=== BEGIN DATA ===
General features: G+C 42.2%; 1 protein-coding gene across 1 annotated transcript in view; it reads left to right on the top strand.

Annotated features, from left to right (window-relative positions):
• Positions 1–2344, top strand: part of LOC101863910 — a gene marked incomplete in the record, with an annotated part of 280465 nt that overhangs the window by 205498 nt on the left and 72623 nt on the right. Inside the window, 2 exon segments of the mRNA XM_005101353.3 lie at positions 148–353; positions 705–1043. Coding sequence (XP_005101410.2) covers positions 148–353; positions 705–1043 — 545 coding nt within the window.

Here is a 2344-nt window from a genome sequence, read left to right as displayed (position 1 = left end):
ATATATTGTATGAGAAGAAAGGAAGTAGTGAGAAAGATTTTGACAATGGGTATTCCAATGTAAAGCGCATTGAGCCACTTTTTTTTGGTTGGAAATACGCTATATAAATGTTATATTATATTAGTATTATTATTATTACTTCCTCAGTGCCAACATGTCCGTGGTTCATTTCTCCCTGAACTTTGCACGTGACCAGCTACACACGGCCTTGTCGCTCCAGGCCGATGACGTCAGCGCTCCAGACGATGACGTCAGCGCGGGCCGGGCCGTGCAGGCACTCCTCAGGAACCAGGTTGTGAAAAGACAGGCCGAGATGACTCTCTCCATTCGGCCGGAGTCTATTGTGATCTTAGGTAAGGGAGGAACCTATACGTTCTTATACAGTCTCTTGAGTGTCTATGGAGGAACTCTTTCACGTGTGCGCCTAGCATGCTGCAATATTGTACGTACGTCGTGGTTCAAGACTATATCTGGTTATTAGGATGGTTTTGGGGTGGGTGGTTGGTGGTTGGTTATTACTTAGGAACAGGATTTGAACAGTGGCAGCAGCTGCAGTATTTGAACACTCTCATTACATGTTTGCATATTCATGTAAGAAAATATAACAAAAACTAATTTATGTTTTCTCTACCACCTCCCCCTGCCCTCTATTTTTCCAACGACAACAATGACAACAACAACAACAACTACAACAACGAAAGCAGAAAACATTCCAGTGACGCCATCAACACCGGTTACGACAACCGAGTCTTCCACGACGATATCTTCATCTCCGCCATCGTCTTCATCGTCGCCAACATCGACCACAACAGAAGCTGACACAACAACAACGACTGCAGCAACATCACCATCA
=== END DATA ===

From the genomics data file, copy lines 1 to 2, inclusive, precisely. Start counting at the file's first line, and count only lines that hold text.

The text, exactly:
General features: G+C 42.2%; 1 protein-coding gene across 1 annotated transcript in view; it reads left to right on the top strand.

Annotated features, from left to right (window-relative positions):